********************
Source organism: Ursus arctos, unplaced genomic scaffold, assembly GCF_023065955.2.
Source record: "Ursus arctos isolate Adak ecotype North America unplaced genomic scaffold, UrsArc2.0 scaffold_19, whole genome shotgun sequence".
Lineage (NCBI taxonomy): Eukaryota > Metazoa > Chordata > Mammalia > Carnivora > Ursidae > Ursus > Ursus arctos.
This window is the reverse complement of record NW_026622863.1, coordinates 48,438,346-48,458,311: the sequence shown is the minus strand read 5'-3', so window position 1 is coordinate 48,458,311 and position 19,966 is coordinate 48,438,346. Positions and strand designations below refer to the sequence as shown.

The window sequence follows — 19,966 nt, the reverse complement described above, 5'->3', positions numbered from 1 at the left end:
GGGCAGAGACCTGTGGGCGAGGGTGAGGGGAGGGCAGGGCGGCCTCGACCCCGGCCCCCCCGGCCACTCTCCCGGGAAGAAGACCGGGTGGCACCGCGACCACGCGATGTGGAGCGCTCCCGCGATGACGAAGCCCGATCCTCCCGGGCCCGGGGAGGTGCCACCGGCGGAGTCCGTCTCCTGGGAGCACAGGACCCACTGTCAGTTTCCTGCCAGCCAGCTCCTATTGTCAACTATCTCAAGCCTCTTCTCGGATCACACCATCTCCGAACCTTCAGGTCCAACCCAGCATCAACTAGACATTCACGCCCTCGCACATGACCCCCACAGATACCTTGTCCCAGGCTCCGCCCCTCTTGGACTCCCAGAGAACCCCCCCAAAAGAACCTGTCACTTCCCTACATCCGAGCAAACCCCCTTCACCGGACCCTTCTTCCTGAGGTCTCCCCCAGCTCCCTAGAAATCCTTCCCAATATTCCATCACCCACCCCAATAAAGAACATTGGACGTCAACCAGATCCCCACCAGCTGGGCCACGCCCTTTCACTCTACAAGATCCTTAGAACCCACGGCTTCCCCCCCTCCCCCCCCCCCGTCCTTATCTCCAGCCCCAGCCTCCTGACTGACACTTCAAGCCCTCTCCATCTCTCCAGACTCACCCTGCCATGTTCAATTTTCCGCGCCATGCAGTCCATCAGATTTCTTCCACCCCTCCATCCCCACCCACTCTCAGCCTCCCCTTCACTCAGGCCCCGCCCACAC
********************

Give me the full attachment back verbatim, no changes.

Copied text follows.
Source organism: Ursus arctos, unplaced genomic scaffold, assembly GCF_023065955.2.
Source record: "Ursus arctos isolate Adak ecotype North America unplaced genomic scaffold, UrsArc2.0 scaffold_19, whole genome shotgun sequence".
Lineage (NCBI taxonomy): Eukaryota > Metazoa > Chordata > Mammalia > Carnivora > Ursidae > Ursus > Ursus arctos.
This window is the reverse complement of record NW_026622863.1, coordinates 48,438,346-48,458,311: the sequence shown is the minus strand read 5'-3', so window position 1 is coordinate 48,458,311 and position 19,966 is coordinate 48,438,346. Positions and strand designations below refer to the sequence as shown.

The window sequence follows — 19,966 nt, the reverse complement described above, 5'->3', positions numbered from 1 at the left end:
GGGCAGAGACCTGTGGGCGAGGGTGAGGGGAGGGCAGGGCGGCCTCGACCCCGGCCCCCCCGGCCACTCTCCCGGGAAGAAGACCGGGTGGCACCGCGACCACGCGATGTGGAGCGCTCCCGCGATGACGAAGCCCGATCCTCCCGGGCCCGGGGAGGTGCCACCGGCGGAGTCCGTCTCCTGGGAGCACAGGACCCACTGTCAGTTTCCTGCCAGCCAGCTCCTATTGTCAACTATCTCAAGCCTCTTCTCGGATCACACCATCTCCGAACCTTCAGGTCCAACCCAGCATCAACTAGACATTCACGCCCTCGCACATGACCCCCACAGATACCTTGTCCCAGGCTCCGCCCCTCTTGGACTCCCAGAGAACCCCCCCAAAAGAACCTGTCACTTCCCTACATCCGAGCAAACCCCCTTCACCGGACCCTTCTTCCTGAGGTCTCCCCCAGCTCCCTAGAAATCCTTCCCAATATTCCATCACCCACCCCAATAAAGAACATTGGACGTCAACCAGATCCCCACCAGCTGGGCCACGCCCTTTCACTCTACAAGATCCTTAGAACCCACGGCTTCCCCCCCTCCCCCCCCCCCGTCCTTATCTCCAGCCCCAGCCTCCTGACTGACACTTCAAGCCCTCTCCATCTCTCCAGACTCACCCTGCCATGTTCAATTTTCCGCGCCATGCAGTCCATCAGATTTCTTCCACCCCTCCATCCCCACCCACTCTCAGCCTCCCCTTCACTCAGGCCCCGCCCACAC